De Blasio won't open Staten Island jail when Rikers closes

Plans for Rikers Island were revealed Sunday after Mayor Bill de Blasio vowed to close the jail facility Friday.

Mayor de Blasio announced his support for the plan although researchers say such an ambitious project could come with a price tag of $13.9 billion, although it would save the city $1.4 billion annually.

Martin, founder of JustLeadershipUSA that runs CLOSErikers, told Metro that even his friends thought he was insane for pursuing the shutdown.

"Today, we've got about 9,500 people in custody in our entire jail system", he said. "My own colleagues, my own allies, literally people who worked their whole lives for criminal justice reform, told me to stop saying it out loud because it just isn't going to happen".

Before his grand announcement, de Blasio opposed closing Rikers, calling the idea "unrealistic" and a diversion from progressive reform.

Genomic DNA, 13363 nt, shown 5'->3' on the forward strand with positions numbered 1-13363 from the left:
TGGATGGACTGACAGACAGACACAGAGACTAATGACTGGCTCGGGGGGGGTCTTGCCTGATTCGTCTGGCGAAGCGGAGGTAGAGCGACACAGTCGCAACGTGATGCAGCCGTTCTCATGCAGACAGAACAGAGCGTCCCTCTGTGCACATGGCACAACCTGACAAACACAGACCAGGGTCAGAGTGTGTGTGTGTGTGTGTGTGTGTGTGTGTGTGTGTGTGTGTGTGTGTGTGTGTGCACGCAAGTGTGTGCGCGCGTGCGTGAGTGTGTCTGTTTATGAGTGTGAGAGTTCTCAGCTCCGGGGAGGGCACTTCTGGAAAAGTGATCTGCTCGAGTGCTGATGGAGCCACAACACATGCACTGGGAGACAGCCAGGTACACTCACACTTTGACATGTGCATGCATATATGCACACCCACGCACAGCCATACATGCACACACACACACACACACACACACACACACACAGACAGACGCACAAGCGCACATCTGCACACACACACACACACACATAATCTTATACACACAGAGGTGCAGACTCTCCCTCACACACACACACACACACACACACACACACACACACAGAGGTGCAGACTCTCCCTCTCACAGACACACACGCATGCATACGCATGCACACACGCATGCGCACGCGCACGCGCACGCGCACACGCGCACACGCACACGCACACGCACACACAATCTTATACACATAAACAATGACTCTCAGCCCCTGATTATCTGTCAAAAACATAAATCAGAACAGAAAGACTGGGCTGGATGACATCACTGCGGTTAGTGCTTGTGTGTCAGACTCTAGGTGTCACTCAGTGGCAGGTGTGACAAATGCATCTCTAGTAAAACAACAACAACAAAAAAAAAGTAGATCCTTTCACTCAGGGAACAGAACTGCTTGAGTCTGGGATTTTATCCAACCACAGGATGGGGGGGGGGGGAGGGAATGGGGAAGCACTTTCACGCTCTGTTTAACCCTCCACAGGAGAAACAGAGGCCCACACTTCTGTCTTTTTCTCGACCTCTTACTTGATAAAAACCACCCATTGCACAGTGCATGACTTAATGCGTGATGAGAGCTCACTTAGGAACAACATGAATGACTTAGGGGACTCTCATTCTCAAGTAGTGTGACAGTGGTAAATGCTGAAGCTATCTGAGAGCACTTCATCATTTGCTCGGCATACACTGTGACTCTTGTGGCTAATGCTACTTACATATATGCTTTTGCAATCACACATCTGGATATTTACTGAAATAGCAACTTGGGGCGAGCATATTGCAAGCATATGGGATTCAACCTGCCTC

The commission says it has already discussed plans on redeveloping the 413-acre island once the jail is torn down.

For decades Rikers Island has earned a reputation as a troubled place, riddled with crime and a hostile staff, as reported by The New York Times.

Another problem is the difficulty families have in getting to Rikers for visits, which further alienates inmates from the outside world. We believe that can be achieved in the next 10 years. "In the end, you still are going to need facilities, he said". "Very early it was clear the only answer would be to take it down".

Flowers rest atop of pictures of Kalief Browder in New York, June 11, 2015. Once the goal is reached, this would allow the majority of inmates to depart from Rikers, causing the facility to close. In order to move inmates off of the island, the report lays out six borough-based jails that are located near courthouses. Those reports included the suicide of Kalief Browder, who hanged himself after spending three years jailed - mostly in solitary - without trial and a homeless ex-Marine who essentially baked to death in a hot cell.

Lippman recommended the closure of Rikers Island and the construction of new jails across the five boroughs, at an expected cost of $10.6 billion.

Empaneled at the request of City Council Speaker Melissa Mark-Viverito, the commission is chaired by Jonathan Lippman, former chief judge of the New York Court of Appeals, the state's top court, and is comprised of a variety of experts, advocates and policymakers.

  • Annette Adams